My three-year-old niece giggles when I tell her the story of the dragon, Ree Fu Zang, who rose from a lake to save the world. When I'm done, she yearns to hear more and I badly wish I could read out our ethnic stories to her. Unable to do so, I fear of living a life without ever being able to write my own alphabets, but feel more frustrated thinking about who the problem affects the most.
On September 21, 2016, I had the opportunity to pitch my idea “Project Ree Fu Zang” at the finale of Telenor Youth Forum 2016, Bangladesh chapter – addressing the problem of subtractive language learning. Life in Chittagong Hill Tracts (CHT) is different. It is the home of many ethnic communities, a population that is distinct in language, culture, and religion from the majority Bengali population. Kids in CHT grow up amidst the adventure of paved roads, hiking and nature which is overshadowed by the remoteness and disadvantages, but more importantly the darkness of illiteracy.
When we read a text, our brains go though two processes: decoding and comprehension. When indigenous children read Bangla text, they can decode, but cannot comprehend well. So, they lose interest and fall behind. As they dropout in such early grades, they do not learn Bangla either.
As indigenous languages – first the alphabets and then the words – fail to be preserved, and die. Certain alphabets are already lost. No one in Bangladesh or India can tell the world how the alphabets used to look. When the minimum number of speakers drop below a critical mass, the language is about to be extinct.
“Project Ree Fu Zang” aims to preserve languages through stories. My idea is to ask students to collect stories by interviewing their parents and grandparents. It develops a sense of agency. They will share the stories infront of the entire class which will be further transcribed and recorded. When a child sees the story he/she collected coming back as a book, their self-confidence goes through the roof.
With the help of a group of designers, fonts will be designed. Illustrators and translators will convert these stories into multilingual children's books. Grade appropriate key vocabulary words will be carefully embedded in these stories. These stories will be part of their classroom education. The books can be translated into foreign languages and be made available online so that older indigenous people living in different corners of the world can have access too.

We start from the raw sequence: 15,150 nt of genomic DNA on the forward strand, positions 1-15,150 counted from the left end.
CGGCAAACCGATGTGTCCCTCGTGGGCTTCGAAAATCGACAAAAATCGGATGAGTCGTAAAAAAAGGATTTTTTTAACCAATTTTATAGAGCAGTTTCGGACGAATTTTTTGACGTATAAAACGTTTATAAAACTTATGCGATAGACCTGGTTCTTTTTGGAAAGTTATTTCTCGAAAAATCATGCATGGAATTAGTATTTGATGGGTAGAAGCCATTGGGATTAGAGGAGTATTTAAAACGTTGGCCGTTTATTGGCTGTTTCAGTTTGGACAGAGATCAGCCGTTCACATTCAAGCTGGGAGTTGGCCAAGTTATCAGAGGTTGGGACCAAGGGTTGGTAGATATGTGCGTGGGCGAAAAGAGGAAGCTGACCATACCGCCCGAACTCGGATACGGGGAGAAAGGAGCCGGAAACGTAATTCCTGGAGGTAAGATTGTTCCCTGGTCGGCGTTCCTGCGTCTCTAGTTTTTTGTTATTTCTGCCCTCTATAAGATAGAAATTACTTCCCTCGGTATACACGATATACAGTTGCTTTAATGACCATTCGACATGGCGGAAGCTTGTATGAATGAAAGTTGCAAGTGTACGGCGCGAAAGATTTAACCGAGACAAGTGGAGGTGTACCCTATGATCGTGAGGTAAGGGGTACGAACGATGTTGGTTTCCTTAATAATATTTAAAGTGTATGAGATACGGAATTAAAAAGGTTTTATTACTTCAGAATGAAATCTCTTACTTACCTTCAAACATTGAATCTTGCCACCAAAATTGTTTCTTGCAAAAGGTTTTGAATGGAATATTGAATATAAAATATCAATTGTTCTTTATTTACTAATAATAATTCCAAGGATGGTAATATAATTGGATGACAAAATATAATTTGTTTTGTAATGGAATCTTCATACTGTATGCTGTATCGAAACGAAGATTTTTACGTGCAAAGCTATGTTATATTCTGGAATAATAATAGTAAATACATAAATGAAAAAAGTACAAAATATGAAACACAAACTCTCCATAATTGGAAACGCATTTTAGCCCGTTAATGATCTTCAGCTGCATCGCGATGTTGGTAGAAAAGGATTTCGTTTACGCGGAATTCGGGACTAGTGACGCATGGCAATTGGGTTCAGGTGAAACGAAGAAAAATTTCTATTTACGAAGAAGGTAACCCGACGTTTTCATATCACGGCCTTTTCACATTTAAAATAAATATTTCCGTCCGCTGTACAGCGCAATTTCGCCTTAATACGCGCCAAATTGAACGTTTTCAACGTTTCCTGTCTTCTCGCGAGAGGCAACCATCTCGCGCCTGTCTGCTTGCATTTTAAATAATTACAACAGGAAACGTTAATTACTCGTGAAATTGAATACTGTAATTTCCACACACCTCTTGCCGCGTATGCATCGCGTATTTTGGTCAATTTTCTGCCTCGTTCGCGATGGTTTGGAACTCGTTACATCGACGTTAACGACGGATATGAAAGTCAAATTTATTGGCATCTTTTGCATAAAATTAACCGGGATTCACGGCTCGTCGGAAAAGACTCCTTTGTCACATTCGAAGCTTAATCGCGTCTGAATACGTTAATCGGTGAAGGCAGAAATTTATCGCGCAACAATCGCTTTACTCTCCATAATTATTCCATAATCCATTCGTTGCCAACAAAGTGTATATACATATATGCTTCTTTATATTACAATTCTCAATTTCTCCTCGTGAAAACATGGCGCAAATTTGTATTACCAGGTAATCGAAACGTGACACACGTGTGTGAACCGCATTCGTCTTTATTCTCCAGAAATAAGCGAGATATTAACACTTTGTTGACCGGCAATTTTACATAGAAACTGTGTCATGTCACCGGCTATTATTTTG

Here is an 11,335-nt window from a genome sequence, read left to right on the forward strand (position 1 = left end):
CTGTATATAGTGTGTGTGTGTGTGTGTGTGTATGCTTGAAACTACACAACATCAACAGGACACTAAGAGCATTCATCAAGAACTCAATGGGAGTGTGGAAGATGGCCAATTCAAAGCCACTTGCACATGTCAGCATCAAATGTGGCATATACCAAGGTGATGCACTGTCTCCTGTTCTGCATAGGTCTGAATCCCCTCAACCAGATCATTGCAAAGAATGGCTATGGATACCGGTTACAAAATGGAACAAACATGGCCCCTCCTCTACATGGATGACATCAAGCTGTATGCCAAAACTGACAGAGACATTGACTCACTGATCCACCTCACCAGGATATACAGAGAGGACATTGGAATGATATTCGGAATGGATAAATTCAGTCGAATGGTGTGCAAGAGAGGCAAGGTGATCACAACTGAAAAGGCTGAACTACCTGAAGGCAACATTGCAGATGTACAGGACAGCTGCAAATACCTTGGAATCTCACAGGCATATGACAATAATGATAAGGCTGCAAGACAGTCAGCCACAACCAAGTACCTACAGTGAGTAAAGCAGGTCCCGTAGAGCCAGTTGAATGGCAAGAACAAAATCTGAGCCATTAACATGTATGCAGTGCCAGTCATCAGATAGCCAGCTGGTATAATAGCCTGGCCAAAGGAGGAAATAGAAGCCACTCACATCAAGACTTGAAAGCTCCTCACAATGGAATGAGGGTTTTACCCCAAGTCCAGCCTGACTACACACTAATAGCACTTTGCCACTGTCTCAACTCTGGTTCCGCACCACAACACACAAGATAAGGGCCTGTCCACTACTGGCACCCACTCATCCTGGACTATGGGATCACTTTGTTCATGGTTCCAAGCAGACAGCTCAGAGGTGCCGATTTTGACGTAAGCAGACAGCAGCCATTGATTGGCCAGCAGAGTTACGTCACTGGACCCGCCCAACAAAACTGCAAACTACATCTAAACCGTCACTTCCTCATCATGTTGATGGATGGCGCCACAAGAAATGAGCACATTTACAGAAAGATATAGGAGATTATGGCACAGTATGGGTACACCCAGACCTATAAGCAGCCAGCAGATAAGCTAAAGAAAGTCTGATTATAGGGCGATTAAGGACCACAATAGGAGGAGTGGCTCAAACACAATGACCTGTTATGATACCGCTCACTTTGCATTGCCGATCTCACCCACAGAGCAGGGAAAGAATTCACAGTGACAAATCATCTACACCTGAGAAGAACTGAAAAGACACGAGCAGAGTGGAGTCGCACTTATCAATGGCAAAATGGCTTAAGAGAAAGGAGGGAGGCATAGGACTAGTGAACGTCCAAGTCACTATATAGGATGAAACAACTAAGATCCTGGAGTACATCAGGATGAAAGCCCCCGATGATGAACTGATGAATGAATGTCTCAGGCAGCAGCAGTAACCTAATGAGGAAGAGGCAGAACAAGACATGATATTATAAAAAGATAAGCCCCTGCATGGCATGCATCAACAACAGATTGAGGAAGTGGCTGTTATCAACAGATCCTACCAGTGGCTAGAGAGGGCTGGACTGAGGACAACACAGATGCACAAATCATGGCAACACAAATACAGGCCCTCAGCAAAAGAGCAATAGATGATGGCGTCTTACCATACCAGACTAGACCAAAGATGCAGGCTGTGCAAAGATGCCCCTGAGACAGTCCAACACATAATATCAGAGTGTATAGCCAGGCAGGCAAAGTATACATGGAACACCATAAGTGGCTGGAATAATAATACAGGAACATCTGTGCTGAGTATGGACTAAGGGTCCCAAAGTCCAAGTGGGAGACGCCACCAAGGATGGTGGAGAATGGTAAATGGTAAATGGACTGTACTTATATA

At a secondary level, my idea incorporates mini tabs and computers in classroom education. Kids can type in their own languages and write stories, poems and lyrics on their own as they grow familiarity with technology.
As someone who grew up reading Harry Potter, I often wonder how the childhood of our indigenous kids are shaped without their versions of Thakurmar Jhuli and Feluda. My project intends to incorporate ethnic stories which have survived hundreds of years because they are told and retold by generations of grandparents. Why? Because, these stories contain universal moral values and ethical issues.These children will get to see stories narrated by their grandparents being valued in the classrooms. Youngsters will know more about their own heroes, their history, and their ancestral wisdom. This intends to overcome the intergenerational divide.
But more importantly, I speak of the opportunity of overcoming prejudices. When kids go to school, they come across people of different ethnicities and religions. When they interact with each other, they learn to see others as individuals over biases they hold, leading to nurturing tolerance. This will develop strong positive multicultural and multilingual identity and positive attributes towards self and others.
A language is not just a tool for communication. It is how we learn the meaning of the world. Ree Fu Zang intends to give our ethnic communities a fair chance of awareness and competence to work for a more equitable world locally and globally.